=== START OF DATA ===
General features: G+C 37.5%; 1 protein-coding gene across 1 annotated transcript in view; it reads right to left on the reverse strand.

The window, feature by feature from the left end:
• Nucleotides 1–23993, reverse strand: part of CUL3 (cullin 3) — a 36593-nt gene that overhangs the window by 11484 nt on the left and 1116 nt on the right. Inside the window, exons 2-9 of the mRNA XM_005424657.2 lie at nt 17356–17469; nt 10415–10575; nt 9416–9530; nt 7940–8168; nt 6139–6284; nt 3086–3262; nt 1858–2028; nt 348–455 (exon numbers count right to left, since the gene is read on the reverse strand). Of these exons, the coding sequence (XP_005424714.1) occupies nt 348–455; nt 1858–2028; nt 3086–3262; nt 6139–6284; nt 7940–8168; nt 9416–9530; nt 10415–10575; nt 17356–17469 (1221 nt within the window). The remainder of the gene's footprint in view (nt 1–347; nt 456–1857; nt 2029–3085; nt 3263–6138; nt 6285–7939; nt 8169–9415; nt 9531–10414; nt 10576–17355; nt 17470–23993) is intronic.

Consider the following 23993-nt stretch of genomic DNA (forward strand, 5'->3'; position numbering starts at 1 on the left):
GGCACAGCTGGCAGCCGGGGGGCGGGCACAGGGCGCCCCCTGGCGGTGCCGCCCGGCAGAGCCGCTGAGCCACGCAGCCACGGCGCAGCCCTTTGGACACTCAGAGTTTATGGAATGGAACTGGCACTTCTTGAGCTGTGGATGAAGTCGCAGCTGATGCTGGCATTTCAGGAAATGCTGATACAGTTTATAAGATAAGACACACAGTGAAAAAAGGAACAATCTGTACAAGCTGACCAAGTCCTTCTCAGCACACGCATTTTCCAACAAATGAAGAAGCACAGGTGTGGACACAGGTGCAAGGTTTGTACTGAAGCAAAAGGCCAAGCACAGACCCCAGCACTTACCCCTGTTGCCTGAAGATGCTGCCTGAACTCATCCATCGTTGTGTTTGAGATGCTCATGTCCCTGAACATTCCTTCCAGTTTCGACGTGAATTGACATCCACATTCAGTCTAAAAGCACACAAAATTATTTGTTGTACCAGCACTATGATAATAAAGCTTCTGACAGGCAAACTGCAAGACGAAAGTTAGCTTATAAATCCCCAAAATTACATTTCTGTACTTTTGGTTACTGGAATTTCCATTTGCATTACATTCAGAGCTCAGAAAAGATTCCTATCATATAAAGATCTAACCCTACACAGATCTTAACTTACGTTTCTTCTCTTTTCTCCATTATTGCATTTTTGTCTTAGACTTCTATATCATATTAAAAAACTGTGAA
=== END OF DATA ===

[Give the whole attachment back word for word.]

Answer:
General features: G+C 37.5%; 1 protein-coding gene across 1 annotated transcript in view; it reads right to left on the reverse strand.

The window, feature by feature from the left end:
• Nucleotides 1–23993, reverse strand: part of CUL3 (cullin 3) — a 36593-nt gene that overhangs the window by 11484 nt on the left and 1116 nt on the right. Inside the window, exons 2-9 of the mRNA XM_005424657.2 lie at nt 17356–17469; nt 10415–10575; nt 9416–9530; nt 7940–8168; nt 6139–6284; nt 3086–3262; nt 1858–2028; nt 348–455 (exon numbers count right to left, since the gene is read on the reverse strand). Of these exons, the coding sequence (XP_005424714.1) occupies nt 348–455; nt 1858–2028; nt 3086–3262; nt 6139–6284; nt 7940–8168; nt 9416–9530; nt 10415–10575; nt 17356–17469 (1221 nt within the window). The remainder of the gene's footprint in view (nt 1–347; nt 456–1857; nt 2029–3085; nt 3263–6138; nt 6285–7939; nt 8169–9415; nt 9531–10414; nt 10576–17355; nt 17470–23993) is intronic.

Consider the following 23993-nt stretch of genomic DNA (forward strand, 5'->3'; position numbering starts at 1 on the left):
GGCACAGCTGGCAGCCGGGGGGCGGGCACAGGGCGCCCCCTGGCGGTGCCGCCCGGCAGAGCCGCTGAGCCACGCAGCCACGGCGCAGCCCTTTGGACACTCAGAGTTTATGGAATGGAACTGGCACTTCTTGAGCTGTGGATGAAGTCGCAGCTGATGCTGGCATTTCAGGAAATGCTGATACAGTTTATAAGATAAGACACACAGTGAAAAAAGGAACAATCTGTACAAGCTGACCAAGTCCTTCTCAGCACACGCATTTTCCAACAAATGAAGAAGCACAGGTGTGGACACAGGTGCAAGGTTTGTACTGAAGCAAAAGGCCAAGCACAGACCCCAGCACTTACCCCTGTTGCCTGAAGATGCTGCCTGAACTCATCCATCGTTGTGTTTGAGATGCTCATGTCCCTGAACATTCCTTCCAGTTTCGACGTGAATTGACATCCACATTCAGTCTAAAAGCACACAAAATTATTTGTTGTACCAGCACTATGATAATAAAGCTTCTGACAGGCAAACTGCAAGACGAAAGTTAGCTTATAAATCCCCAAAATTACATTTCTGTACTTTTGGTTACTGGAATTTCCATTTGCATTACATTCAGAGCTCAGAAAAGATTCCTATCATATAAAGATCTAACCCTACACAGATCTTAACTTACGTTTCTTCTCTTTTCTCCATTATTGCATTTTTGTCTTAGACTTCTATATCATATTAAAAAACTGTGAA